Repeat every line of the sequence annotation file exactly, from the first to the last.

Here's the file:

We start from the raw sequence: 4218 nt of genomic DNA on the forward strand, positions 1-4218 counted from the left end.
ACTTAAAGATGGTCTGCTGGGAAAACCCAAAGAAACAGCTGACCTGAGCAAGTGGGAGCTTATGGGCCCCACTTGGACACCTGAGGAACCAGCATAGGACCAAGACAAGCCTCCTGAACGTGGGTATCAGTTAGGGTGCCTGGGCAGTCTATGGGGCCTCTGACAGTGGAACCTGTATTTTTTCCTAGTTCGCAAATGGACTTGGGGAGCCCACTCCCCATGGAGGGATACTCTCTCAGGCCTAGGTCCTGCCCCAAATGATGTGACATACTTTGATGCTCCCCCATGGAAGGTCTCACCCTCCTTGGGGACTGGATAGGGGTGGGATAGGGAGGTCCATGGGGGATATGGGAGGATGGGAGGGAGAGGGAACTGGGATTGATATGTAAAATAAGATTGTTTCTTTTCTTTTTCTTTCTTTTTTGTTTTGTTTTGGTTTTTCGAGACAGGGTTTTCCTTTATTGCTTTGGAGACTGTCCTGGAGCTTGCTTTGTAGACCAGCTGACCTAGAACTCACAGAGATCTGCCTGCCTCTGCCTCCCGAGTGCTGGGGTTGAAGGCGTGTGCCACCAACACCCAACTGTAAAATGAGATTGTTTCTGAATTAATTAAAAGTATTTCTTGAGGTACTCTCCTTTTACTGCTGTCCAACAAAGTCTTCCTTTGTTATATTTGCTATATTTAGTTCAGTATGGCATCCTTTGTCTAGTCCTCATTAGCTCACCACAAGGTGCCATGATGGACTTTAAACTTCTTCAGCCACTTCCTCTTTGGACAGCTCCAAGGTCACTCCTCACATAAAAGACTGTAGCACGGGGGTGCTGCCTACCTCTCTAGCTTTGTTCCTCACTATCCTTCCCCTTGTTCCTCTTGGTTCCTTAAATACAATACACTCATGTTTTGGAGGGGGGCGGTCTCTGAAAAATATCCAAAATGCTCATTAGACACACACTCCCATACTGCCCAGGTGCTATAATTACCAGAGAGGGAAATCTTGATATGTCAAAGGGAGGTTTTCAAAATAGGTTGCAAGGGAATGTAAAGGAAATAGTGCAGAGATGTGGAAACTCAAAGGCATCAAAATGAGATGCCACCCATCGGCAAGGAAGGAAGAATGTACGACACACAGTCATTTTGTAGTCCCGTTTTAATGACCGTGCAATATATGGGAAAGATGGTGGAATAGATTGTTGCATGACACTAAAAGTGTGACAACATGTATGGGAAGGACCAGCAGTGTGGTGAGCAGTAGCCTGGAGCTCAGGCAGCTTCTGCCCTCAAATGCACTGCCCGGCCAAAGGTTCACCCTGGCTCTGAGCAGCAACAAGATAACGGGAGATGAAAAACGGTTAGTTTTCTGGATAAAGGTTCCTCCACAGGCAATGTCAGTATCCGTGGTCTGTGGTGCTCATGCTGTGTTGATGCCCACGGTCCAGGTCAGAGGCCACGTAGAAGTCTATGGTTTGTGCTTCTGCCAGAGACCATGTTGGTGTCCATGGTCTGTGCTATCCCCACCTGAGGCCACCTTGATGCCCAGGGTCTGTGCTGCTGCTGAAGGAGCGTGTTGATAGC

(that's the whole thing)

We start from the raw sequence: 4218 nt of genomic DNA on the forward strand, positions 1-4218 counted from the left end.
ACTTAAAGATGGTCTGCTGGGAAAACCCAAAGAAACAGCTGACCTGAGCAAGTGGGAGCTTATGGGCCCCACTTGGACACCTGAGGAACCAGCATAGGACCAAGACAAGCCTCCTGAACGTGGGTATCAGTTAGGGTGCCTGGGCAGTCTATGGGGCCTCTGACAGTGGAACCTGTATTTTTTCCTAGTTCGCAAATGGACTTGGGGAGCCCACTCCCCATGGAGGGATACTCTCTCAGGCCTAGGTCCTGCCCCAAATGATGTGACATACTTTGATGCTCCCCCATGGAAGGTCTCACCCTCCTTGGGGACTGGATAGGGGTGGGATAGGGAGGTCCATGGGGGATATGGGAGGATGGGAGGGAGAGGGAACTGGGATTGATATGTAAAATAAGATTGTTTCTTTTCTTTTTCTTTCTTTTTTGTTTTGTTTTGGTTTTTCGAGACAGGGTTTTCCTTTATTGCTTTGGAGACTGTCCTGGAGCTTGCTTTGTAGACCAGCTGACCTAGAACTCACAGAGATCTGCCTGCCTCTGCCTCCCGAGTGCTGGGGTTGAAGGCGTGTGCCACCAACACCCAACTGTAAAATGAGATTGTTTCTGAATTAATTAAAAGTATTTCTTGAGGTACTCTCCTTTTACTGCTGTCCAACAAAGTCTTCCTTTGTTATATTTGCTATATTTAGTTCAGTATGGCATCCTTTGTCTAGTCCTCATTAGCTCACCACAAGGTGCCATGATGGACTTTAAACTTCTTCAGCCACTTCCTCTTTGGACAGCTCCAAGGTCACTCCTCACATAAAAGACTGTAGCACGGGGGTGCTGCCTACCTCTCTAGCTTTGTTCCTCACTATCCTTCCCCTTGTTCCTCTTGGTTCCTTAAATACAATACACTCATGTTTTGGAGGGGGGCGGTCTCTGAAAAATATCCAAAATGCTCATTAGACACACACTCCCATACTGCCCAGGTGCTATAATTACCAGAGAGGGAAATCTTGATATGTCAAAGGGAGGTTTTCAAAATAGGTTGCAAGGGAATGTAAAGGAAATAGTGCAGAGATGTGGAAACTCAAAGGCATCAAAATGAGATGCCACCCATCGGCAAGGAAGGAAGAATGTACGACACACAGTCATTTTGTAGTCCCGTTTTAATGACCGTGCAATATATGGGAAAGATGGTGGAATAGATTGTTGCATGACACTAAAAGTGTGACAACATGTATGGGAAGGACCAGCAGTGTGGTGAGCAGTAGCCTGGAGCTCAGGCAGCTTCTGCCCTCAAATGCACTGCCCGGCCAAAGGTTCACCCTGGCTCTGAGCAGCAACAAGATAACGGGAGATGAAAAACGGTTAGTTTTCTGGATAAAGGTTCCTCCACAGGCAATGTCAGTATCCGTGGTCTGTGGTGCTCATGCTGTGTTGATGCCCACGGTCCAGGTCAGAGGCCACGTAGAAGTCTATGGTTTGTGCTTCTGCCAGAGACCATGTTGGTGTCCATGGTCTGTGCTATCCCCACCTGAGGCCACCTTGATGCCCAGGGTCTGTGCTGCTGCTGAAGGAGCGTGTTGATAGC